My heart is shocked and saddened by the horror of yet another mass shooting and killing of innocent people. Clearly the perpetrator of this latest massacre in America is mentally ill, even if he is a white male. Some people say had he been Arab he would have been labeled a terrorist, had he been black he would have been called a thug, and had he been Latino he would have been termed a gang member. As far as I can tell, a violent terrorist, thug, or gang member is also ultimately mentally unwell. Violent criminals are deluded in some way or another. People are deluded by greed, anger, revenge, hatred, fear, and the lust for power or stuff. The list of delusions is long. And common. Nobody in their right mind commits violent crimes. The leaders of the world are included for I also count war as a violent crime originating from a collective mental un-wellness. In the case of the recent shooting in Aurora, Colorado, James Holmes, the culprit and architect of the depraved act will be tried and most likely punished according to the laws of the land. And rightly so. Though he committed the crime we are all being collectively punished right here and now, without trial. We are traumatized. We are bereft. We are grief-stricken. We are angry. We are fearful. We are anxious. We are sick, of it. Our peace of mind has been stripped once again. We are all sharing the consequences of his crime. These are our punishments.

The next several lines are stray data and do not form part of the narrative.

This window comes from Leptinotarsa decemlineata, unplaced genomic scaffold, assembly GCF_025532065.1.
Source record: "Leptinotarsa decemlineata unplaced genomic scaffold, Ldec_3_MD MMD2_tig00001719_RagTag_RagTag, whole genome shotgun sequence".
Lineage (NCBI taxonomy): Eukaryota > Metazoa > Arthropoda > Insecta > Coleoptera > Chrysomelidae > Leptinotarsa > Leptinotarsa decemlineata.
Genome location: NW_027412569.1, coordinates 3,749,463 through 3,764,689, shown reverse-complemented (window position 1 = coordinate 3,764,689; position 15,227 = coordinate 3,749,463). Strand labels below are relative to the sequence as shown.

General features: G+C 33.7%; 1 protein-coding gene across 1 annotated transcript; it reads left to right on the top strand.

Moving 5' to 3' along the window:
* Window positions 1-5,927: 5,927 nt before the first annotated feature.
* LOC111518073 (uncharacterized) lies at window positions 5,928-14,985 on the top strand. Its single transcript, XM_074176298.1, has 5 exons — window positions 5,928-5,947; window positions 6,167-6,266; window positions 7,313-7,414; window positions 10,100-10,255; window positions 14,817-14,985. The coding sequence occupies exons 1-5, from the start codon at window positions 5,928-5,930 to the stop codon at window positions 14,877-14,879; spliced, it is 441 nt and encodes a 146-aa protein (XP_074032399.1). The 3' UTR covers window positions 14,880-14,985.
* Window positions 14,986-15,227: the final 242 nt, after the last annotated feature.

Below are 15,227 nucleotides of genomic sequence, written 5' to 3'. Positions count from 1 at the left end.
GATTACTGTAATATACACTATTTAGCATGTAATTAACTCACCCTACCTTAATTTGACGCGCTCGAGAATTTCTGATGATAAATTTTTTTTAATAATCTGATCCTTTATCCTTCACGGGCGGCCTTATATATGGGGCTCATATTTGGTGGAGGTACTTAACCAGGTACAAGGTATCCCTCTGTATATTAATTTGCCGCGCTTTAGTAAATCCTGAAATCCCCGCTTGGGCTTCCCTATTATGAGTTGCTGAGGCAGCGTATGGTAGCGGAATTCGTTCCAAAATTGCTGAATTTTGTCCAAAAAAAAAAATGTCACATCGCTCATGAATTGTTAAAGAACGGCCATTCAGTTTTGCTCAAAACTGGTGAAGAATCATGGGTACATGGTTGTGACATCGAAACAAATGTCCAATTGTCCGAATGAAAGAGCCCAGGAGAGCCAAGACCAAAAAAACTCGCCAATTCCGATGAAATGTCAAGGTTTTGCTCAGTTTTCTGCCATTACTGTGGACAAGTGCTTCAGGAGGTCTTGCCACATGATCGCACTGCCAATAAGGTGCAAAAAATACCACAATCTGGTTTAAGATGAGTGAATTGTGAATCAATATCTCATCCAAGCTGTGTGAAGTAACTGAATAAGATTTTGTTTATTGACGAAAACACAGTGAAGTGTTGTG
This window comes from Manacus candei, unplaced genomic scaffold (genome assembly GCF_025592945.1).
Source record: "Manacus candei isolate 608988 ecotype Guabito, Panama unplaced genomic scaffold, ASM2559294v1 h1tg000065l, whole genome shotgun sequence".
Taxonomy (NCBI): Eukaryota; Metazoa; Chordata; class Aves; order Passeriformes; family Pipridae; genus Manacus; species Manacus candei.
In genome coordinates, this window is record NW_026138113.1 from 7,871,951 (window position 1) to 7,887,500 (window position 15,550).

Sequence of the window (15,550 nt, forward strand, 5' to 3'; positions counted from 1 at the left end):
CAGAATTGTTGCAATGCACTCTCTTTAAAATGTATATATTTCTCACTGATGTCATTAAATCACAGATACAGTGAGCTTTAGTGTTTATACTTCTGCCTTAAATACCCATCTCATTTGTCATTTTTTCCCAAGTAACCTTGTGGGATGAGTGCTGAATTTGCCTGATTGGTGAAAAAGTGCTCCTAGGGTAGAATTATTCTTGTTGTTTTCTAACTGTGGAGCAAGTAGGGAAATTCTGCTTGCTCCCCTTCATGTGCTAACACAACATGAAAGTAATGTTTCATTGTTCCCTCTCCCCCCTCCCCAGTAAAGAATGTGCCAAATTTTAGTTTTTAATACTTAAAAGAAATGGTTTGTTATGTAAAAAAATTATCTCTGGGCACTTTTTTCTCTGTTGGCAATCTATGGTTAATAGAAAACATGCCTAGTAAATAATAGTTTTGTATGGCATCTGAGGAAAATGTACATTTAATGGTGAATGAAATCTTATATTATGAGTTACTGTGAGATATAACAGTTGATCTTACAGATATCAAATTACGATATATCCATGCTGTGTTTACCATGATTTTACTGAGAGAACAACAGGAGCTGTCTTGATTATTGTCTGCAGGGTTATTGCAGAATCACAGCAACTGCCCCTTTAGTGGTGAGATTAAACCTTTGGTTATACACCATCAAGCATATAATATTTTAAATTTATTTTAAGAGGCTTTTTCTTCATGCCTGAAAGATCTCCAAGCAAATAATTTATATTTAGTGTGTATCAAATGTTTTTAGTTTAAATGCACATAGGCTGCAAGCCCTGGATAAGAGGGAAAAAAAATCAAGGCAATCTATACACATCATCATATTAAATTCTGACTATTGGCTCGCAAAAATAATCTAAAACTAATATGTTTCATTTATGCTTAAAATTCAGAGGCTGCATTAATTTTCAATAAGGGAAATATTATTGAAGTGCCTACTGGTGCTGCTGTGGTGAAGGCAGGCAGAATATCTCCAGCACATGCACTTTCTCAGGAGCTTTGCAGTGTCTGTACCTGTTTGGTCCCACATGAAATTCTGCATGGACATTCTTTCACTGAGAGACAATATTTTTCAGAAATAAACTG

I also assert we are all collectively responsible for his crime. We are a society that doesn’t prioritize mental wellness. So much so that caring for extreme mental un-wellness, which we call mental illness, doesn’t make the cuts. Budget cuts are shredding the mental health safety net all across the nation. Just last month, in an effort to save the city of Chicago $3 million, Mayor Rahm Emanuel and the Chicago City Council closed six of its twelve mental health clinics. That’s a 50% slash. Illinois Governor Pat Quinn also closed the state’s Tinley Park Mental Health Hospital in June as part of a “rebalancing plan.” The hospital served 1900 patients in 2011. The new “rebalanced” budget will serve 1400 people. I guess the balance sheet doesn’t include about 500 people who need care for their mental illness. What course do you suppose their illness will take? These numbers don’t even take into account the pre-existing shortage of psychiatric beds for people without insurance. Chicago and Illinois are examples of a nationwide trend towards further de-prioritizing the care of mental illness. I cite the Chicago and Illinois closures simply for their untimely concurrence with a massacre that may have been preventable through proper recognition and care of mental illness. Mental health advocates in Chicago have protested, been arrested, and are attempting to put the city on trial claiming closure of the clinics has led to several deaths and a dozen or more emergency psychiatric hospitalizations. You and I know cuts to essential services will continue. Until we, individually and collectively, prioritize caring for people who suffer from mental illness, and insist on the availability of treatment and services, we can never hope to prevent the problems that arise from untreated mental illness. It’s actually rather straightforward.